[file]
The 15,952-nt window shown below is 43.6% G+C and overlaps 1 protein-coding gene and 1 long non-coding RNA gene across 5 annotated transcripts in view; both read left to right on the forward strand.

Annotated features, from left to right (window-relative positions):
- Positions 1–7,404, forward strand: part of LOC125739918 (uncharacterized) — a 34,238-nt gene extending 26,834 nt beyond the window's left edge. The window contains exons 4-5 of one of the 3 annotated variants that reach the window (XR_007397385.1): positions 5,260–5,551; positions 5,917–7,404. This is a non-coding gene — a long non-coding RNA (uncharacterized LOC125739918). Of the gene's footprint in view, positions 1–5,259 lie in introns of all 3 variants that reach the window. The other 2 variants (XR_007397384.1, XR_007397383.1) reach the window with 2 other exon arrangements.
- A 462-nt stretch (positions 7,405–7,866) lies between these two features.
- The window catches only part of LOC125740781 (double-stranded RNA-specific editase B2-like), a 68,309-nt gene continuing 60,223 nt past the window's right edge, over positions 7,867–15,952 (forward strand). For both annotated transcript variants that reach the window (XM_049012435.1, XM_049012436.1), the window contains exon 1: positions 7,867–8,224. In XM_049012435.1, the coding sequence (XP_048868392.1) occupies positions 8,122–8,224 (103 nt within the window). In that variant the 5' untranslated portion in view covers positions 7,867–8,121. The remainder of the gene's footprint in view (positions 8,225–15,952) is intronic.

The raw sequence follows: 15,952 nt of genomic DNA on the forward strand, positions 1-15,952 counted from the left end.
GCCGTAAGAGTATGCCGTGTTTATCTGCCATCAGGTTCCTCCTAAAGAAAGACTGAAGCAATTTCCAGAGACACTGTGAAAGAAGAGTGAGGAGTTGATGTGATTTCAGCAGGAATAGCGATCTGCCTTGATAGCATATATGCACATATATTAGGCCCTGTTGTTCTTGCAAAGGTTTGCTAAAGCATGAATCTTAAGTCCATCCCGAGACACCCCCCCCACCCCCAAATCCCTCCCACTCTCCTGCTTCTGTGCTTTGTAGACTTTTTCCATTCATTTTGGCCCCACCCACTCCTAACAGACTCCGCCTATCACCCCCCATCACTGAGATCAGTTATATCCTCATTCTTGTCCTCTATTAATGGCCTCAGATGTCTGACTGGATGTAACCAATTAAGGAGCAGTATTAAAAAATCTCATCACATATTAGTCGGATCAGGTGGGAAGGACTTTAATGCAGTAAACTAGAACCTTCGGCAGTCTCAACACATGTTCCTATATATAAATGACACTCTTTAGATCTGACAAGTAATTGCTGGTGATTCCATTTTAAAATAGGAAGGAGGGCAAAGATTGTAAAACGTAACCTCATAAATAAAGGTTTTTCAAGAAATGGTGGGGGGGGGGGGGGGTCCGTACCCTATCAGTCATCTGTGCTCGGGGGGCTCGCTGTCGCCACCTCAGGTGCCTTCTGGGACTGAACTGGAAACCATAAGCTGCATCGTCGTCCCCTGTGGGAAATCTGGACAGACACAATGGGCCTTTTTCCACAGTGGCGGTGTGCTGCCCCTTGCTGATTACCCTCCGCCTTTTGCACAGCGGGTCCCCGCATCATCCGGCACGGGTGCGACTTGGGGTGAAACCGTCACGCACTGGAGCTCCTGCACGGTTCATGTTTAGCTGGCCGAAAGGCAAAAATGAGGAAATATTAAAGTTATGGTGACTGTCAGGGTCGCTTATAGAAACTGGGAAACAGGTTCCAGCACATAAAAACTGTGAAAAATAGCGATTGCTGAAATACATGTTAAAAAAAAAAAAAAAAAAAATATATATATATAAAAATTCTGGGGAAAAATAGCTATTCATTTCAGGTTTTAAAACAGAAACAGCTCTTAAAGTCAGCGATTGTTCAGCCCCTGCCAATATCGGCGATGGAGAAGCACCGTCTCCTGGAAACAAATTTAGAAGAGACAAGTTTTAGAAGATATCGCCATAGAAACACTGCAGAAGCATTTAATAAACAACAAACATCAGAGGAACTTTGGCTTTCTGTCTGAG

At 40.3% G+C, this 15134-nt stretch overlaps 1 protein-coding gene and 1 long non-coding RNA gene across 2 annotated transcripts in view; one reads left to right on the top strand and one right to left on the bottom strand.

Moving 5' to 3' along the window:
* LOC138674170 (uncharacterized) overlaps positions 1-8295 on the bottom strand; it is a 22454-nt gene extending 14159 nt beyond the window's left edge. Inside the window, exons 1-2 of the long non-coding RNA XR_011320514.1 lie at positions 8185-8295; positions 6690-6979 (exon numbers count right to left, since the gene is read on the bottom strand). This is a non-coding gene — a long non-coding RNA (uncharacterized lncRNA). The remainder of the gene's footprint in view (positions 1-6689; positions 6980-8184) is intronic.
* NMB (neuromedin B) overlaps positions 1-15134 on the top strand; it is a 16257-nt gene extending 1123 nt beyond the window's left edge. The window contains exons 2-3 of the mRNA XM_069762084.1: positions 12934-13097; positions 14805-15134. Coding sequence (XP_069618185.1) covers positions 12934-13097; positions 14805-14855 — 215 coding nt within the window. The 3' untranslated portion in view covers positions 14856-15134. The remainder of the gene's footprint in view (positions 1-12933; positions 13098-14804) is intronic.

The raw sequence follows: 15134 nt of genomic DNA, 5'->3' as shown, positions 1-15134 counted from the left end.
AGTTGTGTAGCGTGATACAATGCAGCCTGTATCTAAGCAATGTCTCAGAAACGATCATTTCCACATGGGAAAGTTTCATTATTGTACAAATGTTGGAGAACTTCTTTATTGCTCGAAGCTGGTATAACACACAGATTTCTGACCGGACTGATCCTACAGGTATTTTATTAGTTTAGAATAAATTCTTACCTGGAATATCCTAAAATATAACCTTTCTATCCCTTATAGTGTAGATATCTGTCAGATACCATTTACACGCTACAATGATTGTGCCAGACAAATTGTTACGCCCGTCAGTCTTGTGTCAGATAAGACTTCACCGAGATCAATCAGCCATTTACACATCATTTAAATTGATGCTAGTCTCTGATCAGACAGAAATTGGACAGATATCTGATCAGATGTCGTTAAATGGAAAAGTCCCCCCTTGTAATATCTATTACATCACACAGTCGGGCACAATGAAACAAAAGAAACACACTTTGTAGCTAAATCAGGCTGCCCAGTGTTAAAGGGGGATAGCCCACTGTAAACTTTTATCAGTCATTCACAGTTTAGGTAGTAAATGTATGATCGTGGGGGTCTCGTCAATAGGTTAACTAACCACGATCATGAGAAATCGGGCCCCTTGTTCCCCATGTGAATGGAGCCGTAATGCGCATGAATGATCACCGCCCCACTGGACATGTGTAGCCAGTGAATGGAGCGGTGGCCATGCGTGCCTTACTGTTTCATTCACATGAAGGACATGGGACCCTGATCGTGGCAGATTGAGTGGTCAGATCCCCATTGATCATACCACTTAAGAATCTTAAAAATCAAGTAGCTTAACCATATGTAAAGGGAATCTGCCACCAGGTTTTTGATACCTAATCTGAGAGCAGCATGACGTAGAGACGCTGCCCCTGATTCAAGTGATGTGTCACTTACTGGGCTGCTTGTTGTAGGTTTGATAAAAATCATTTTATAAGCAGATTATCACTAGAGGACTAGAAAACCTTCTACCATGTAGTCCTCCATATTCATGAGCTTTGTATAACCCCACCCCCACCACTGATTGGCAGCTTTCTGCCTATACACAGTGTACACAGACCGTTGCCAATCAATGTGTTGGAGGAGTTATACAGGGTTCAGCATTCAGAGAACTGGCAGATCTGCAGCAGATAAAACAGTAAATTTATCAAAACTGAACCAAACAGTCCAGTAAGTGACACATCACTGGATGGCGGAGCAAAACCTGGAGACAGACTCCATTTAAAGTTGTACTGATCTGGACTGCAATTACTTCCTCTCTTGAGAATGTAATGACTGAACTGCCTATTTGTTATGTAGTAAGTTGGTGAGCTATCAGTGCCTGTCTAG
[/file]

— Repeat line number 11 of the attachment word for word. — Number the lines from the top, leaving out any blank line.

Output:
* NMB (neuromedin B) overlaps positions 1-15134 on the top strand; it is a 16257-nt gene extending 1123 nt beyond the window's left edge. The window contains exons 2-3 of the mRNA XM_069762084.1: positions 12934-13097; positions 14805-15134. Coding sequence (XP_069618185.1) covers positions 12934-13097; positions 14805-14855 — 215 coding nt within the window. The 3' untranslated portion in view covers positions 14856-15134. The remainder of the gene's footprint in view (positions 1-12933; positions 13098-14804) is intronic.